When looking at a camera like an Intel RealSense Depth camera, it can be easy to forget that while the device is one single device, the cameras are made up of multiple different sensors. In the case of the stereo cameras, they include two near-infrared image sensors, an infrared emitter and an RGB sensor. In the case of the LiDAR camera L515, it has an emitter and sensor for the laser light, and an RGB sensor positioned above. When you take an image with any of the cameras, for each point the data you get consists of multiple different pieces of information from all these sensors combined together.
For one point in space, it will have an associated position (distance from the camera) and color information. The color data that comes from the RGB sensor is coming from a slightly different position than the depth information, so there are cases where overlapping or occluded objects can have color data that bleeds over or projects onto the wrong surface, as you can see in this synthetic example scene below.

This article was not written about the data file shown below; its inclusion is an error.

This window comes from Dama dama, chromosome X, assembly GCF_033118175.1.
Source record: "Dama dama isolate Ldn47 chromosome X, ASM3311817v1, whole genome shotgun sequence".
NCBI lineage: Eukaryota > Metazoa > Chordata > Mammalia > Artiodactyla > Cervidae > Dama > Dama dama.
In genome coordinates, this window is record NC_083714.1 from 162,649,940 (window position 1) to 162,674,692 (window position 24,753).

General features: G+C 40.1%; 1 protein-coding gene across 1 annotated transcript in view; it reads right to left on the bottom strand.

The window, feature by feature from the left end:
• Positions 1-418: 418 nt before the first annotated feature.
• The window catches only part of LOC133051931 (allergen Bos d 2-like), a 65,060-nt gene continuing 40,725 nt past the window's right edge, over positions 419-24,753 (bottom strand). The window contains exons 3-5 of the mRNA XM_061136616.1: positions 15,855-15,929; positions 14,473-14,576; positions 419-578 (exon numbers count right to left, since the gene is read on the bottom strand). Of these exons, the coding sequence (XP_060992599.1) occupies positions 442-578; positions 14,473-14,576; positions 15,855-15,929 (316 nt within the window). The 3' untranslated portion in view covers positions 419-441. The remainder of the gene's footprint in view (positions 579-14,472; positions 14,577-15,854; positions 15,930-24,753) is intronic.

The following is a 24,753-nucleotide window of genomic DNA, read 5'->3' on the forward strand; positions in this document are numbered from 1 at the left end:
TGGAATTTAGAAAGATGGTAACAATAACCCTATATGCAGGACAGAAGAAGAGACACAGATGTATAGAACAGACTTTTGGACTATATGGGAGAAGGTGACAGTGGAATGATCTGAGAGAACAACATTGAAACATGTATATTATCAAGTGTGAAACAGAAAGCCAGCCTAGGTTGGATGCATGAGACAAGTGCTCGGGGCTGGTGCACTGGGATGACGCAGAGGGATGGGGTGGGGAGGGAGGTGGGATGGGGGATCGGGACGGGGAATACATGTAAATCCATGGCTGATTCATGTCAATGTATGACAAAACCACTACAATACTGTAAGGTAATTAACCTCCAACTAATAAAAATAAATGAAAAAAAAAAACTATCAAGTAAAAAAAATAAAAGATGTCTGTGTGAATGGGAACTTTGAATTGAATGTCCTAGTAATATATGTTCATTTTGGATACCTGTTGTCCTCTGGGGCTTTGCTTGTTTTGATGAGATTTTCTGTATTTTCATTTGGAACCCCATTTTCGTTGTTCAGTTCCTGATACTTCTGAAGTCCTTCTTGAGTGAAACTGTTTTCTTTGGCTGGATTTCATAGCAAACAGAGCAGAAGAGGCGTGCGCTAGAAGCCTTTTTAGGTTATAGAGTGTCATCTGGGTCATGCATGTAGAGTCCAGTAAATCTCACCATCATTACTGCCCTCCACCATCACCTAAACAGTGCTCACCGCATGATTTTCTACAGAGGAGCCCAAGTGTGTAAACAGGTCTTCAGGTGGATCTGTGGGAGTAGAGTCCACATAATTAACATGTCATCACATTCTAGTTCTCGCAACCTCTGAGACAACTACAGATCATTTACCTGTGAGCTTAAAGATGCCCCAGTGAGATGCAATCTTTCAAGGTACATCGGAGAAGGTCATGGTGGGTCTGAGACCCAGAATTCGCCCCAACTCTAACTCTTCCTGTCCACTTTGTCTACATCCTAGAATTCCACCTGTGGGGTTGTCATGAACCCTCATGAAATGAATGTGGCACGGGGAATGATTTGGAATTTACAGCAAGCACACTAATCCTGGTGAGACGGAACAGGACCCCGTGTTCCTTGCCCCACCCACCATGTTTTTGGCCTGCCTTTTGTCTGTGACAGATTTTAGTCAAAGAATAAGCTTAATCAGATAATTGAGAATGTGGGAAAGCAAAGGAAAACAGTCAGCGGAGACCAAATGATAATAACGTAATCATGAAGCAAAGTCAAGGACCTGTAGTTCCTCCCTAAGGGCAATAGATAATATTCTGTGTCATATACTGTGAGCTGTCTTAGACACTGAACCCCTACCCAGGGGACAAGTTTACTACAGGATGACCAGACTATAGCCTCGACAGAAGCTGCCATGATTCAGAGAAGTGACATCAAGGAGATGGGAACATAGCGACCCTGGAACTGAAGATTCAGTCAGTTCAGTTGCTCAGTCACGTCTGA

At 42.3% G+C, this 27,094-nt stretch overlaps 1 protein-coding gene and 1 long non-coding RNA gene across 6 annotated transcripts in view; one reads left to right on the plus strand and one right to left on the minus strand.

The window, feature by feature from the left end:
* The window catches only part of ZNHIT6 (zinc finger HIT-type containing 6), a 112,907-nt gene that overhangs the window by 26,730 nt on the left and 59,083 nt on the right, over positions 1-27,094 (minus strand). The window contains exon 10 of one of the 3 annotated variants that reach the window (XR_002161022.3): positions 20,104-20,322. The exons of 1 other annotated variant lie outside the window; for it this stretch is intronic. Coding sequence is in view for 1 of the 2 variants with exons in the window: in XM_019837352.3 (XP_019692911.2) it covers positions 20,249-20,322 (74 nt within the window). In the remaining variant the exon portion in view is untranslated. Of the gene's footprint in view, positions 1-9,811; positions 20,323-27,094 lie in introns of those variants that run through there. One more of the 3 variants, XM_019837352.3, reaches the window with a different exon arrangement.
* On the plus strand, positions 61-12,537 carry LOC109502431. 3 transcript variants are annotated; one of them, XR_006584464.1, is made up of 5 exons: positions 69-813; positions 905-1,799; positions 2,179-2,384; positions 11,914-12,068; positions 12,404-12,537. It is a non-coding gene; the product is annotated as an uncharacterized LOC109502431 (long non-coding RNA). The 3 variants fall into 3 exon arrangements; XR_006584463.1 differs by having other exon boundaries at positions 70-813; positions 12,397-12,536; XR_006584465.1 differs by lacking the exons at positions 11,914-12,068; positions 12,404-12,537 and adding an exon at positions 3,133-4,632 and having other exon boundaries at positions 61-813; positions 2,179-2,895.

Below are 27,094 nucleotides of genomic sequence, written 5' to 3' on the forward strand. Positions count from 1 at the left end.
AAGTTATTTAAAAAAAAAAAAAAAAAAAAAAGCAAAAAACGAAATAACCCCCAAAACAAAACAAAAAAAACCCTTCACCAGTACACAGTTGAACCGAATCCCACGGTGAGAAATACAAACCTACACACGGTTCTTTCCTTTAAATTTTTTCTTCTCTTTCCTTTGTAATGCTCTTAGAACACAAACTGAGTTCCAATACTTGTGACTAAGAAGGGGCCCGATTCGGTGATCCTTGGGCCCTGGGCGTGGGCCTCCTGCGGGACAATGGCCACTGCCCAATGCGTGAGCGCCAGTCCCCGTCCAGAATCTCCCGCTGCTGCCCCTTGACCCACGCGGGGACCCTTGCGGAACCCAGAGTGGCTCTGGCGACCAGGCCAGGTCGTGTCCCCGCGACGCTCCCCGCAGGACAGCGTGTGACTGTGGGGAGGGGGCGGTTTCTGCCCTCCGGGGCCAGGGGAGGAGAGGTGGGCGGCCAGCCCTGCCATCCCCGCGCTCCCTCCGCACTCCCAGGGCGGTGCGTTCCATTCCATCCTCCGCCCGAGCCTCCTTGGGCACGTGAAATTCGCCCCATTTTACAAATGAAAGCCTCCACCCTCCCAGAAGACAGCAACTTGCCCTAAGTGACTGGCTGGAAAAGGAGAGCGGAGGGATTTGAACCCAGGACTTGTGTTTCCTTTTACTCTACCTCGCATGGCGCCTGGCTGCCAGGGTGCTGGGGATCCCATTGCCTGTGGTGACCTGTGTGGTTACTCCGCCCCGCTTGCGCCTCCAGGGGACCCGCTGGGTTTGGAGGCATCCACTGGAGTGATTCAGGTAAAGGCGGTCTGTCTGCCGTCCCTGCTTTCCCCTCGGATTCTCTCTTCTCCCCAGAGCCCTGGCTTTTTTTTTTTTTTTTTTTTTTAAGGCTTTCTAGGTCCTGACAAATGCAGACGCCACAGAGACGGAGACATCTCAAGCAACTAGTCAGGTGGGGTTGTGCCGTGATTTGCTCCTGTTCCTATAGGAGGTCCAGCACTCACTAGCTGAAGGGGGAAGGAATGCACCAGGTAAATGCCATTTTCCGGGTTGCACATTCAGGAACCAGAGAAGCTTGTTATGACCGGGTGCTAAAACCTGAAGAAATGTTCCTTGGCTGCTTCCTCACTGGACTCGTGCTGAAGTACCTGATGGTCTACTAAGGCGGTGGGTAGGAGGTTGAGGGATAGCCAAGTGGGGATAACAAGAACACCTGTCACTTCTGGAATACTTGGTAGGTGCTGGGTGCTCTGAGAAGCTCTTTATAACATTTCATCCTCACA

Example showing how the color data from the green cone can be transferred onto the red cube
In this whitepaper the underlying concepts behind projection, texture mapping and occlusion are explored, as well as strategies and methods to handle common problems in these areas.
Read the whitepaper here.
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In this How-To, we are going to share a simple way to 3D scan an environment that you can then
3D scanning There are many different applications for 3D scanning, and many different approaches and solutions, depending on things like
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